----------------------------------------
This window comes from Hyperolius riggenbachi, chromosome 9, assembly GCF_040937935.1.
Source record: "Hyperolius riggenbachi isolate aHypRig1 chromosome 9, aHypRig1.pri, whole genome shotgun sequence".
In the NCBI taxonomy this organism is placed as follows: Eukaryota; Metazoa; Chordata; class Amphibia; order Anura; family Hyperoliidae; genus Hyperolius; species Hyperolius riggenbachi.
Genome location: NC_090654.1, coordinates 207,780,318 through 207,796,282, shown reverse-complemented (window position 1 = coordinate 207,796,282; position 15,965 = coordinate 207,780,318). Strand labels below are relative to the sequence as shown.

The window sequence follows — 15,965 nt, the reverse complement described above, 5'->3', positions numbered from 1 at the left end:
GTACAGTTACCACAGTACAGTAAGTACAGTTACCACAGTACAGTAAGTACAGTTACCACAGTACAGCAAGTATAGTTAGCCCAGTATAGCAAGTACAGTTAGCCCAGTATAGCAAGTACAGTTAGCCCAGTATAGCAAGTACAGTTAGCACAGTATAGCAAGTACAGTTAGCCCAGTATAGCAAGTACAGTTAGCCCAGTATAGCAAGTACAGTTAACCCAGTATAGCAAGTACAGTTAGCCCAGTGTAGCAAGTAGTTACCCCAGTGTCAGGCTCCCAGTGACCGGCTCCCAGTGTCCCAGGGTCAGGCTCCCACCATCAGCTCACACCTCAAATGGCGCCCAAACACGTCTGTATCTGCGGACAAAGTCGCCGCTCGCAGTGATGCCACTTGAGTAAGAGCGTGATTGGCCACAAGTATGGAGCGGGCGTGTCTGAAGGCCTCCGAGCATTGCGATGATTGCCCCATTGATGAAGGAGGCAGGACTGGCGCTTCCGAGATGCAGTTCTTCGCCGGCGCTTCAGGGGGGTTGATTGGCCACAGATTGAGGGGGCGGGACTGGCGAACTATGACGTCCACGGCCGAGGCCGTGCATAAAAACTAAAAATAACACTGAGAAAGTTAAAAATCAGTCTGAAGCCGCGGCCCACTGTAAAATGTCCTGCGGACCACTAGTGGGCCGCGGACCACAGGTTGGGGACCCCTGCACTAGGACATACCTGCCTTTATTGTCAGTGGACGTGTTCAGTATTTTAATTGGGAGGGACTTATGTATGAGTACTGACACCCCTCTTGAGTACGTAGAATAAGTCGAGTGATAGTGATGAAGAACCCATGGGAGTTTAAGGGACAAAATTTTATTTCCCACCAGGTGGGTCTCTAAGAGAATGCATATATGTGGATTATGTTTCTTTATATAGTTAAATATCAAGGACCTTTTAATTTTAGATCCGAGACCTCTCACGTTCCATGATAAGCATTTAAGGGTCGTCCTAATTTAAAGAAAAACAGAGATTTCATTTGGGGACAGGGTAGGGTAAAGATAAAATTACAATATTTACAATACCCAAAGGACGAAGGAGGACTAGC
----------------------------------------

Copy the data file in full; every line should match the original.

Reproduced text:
This window comes from Hyperolius riggenbachi, chromosome 9, assembly GCF_040937935.1.
Source record: "Hyperolius riggenbachi isolate aHypRig1 chromosome 9, aHypRig1.pri, whole genome shotgun sequence".
In the NCBI taxonomy this organism is placed as follows: Eukaryota; Metazoa; Chordata; class Amphibia; order Anura; family Hyperoliidae; genus Hyperolius; species Hyperolius riggenbachi.
Genome location: NC_090654.1, coordinates 207,780,318 through 207,796,282, shown reverse-complemented (window position 1 = coordinate 207,796,282; position 15,965 = coordinate 207,780,318). Strand labels below are relative to the sequence as shown.

The window sequence follows — 15,965 nt, the reverse complement described above, 5'->3', positions numbered from 1 at the left end:
GTACAGTTACCACAGTACAGTAAGTACAGTTACCACAGTACAGTAAGTACAGTTACCACAGTACAGCAAGTATAGTTAGCCCAGTATAGCAAGTACAGTTAGCCCAGTATAGCAAGTACAGTTAGCCCAGTATAGCAAGTACAGTTAGCACAGTATAGCAAGTACAGTTAGCCCAGTATAGCAAGTACAGTTAGCCCAGTATAGCAAGTACAGTTAACCCAGTATAGCAAGTACAGTTAGCCCAGTGTAGCAAGTAGTTACCCCAGTGTCAGGCTCCCAGTGACCGGCTCCCAGTGTCCCAGGGTCAGGCTCCCACCATCAGCTCACACCTCAAATGGCGCCCAAACACGTCTGTATCTGCGGACAAAGTCGCCGCTCGCAGTGATGCCACTTGAGTAAGAGCGTGATTGGCCACAAGTATGGAGCGGGCGTGTCTGAAGGCCTCCGAGCATTGCGATGATTGCCCCATTGATGAAGGAGGCAGGACTGGCGCTTCCGAGATGCAGTTCTTCGCCGGCGCTTCAGGGGGGTTGATTGGCCACAGATTGAGGGGGCGGGACTGGCGAACTATGACGTCCACGGCCGAGGCCGTGCATAAAAACTAAAAATAACACTGAGAAAGTTAAAAATCAGTCTGAAGCCGCGGCCCACTGTAAAATGTCCTGCGGACCACTAGTGGGCCGCGGACCACAGGTTGGGGACCCCTGCACTAGGACATACCTGCCTTTATTGTCAGTGGACGTGTTCAGTATTTTAATTGGGAGGGACTTATGTATGAGTACTGACACCCCTCTTGAGTACGTAGAATAAGTCGAGTGATAGTGATGAAGAACCCATGGGAGTTTAAGGGACAAAATTTTATTTCCCACCAGGTGGGTCTCTAAGAGAATGCATATATGTGGATTATGTTTCTTTATATAGTTAAATATCAAGGACCTTTTAATTTTAGATCCGAGACCTCTCACGTTCCATGATAAGCATTTAAGGGTCGTCCTAATTTAAAGAAAAACAGAGATTTCATTTGGGGACAGGGTAGGGTAAAGATAAAATTACAATATTTACAATACCCAAAGGACGAAGGAGGACTAGC